In Minnesota, we close at the table. Money is exchanged for keys and garage door openers and it often happens in a conference room with the sellers on one side of the table and the buyers on the other. There are other options for closings but they are not as fun.
Yesterday I attended a closing where first time home buyers bought a house from a couple who had owned the home for 43 years. They left the house immaculately clean and in good repair. They left a gift along with hoses, cleaning supplies, manuals, instructions, and warranties.
Buyers and sellers exchanged phone numbers and the sellers gave the buyers the names of nearby neighbors.
Even though the home buyers had to sign piles of papers promising to make payments on the 30-year mortgage and take care of the property it was a joyous occasion.
It was lovely to see one generation hand the keys to the next.
The picture was taken in 1963 a few months after my parents bought their first home. They used to plan their vacations so that they would spend one week, usually in June working around the house. Then they would take another week or two in August and we would go camping or go on a road trip.
You can’t see it in the picture but my dad is using a weed whip but it isn’t the kind that uses gas or electricity it is an old school weed whip with a serrated blade. Yes, there were weeds back in the 1960s and they were black and white.
I have noticed that when my clients refer to walkability they don’t all mean the same thing. I have heard people define neighborhoods with few sidewalks as walkable because there is a park nearby.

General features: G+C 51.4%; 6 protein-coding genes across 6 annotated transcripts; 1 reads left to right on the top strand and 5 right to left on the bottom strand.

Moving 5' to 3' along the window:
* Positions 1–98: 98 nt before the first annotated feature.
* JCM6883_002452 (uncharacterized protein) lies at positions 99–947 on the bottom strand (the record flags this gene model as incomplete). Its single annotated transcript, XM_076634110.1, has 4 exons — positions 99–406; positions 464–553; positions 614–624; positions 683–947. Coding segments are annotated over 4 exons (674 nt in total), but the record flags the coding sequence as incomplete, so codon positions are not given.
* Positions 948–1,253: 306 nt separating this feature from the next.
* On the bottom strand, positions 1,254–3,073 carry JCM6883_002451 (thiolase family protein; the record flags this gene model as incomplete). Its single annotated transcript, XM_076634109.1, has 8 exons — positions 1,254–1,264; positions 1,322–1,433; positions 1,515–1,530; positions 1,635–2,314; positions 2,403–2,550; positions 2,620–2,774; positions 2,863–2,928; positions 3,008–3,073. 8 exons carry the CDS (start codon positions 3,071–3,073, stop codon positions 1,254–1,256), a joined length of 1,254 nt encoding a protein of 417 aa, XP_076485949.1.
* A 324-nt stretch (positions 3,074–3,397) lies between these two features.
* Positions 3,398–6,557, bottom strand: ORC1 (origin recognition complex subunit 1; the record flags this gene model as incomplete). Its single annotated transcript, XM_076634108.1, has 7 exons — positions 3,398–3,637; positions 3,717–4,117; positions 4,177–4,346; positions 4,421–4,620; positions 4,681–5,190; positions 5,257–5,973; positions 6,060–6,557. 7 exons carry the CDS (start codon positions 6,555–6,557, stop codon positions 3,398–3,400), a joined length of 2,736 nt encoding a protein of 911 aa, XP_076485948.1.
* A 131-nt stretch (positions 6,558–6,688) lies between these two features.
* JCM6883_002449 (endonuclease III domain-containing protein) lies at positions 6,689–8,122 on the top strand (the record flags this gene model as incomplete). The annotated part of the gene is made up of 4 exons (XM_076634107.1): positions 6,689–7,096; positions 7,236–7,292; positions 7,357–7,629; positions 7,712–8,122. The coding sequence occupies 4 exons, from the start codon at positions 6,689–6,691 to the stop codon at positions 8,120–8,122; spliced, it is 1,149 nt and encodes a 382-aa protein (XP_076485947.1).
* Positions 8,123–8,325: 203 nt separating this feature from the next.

If there is a grocery store two blocks away but it is on the other side of a freeway or road that does not have a safe pedestrian crossing.
Walkable neighborhoods have sidewalks and streets that can be crossed on foot. Walking has to be easy and practical. In a walkable neighborhood, it is easy to walk to nearby businesses, libraries, parks, and other amenities.
For me “nearby” is within a mile. Even in the winter, I am willing to walk a mile. I will walk further but I don’t always have time for that.
It is debatable if neighborhoods where cars do not stop at crosswalks or where electric scooter are allowed to ride on the sidewalk or where the sidewalks have huge cracks, heaves, snow and potholes are walkable.
If walkability is an important consideration when buying a home, don’t just look at how close the home is to businesses and amenities make sure that it is possible or even easy to walk to the businesses and amenities.
It is hard to know how much to offer when buying houses in St. Paul. Homes with multiple offers will sell for more than the asking price. There is a learning curve with each price range and neighborhood. A little house hunting brings most buyers up to speed on which homes are going to sell quickly at their current price.
When I looked at what percentage of the original list price home sellers got I found that for the last two years the median is 100%.
The data used to make the graph is from the NorthstarMLS which is deemed reliable but not guaranteed.
I have sold many ramblers over the years. First time home buyers buy them and so do older home buyers.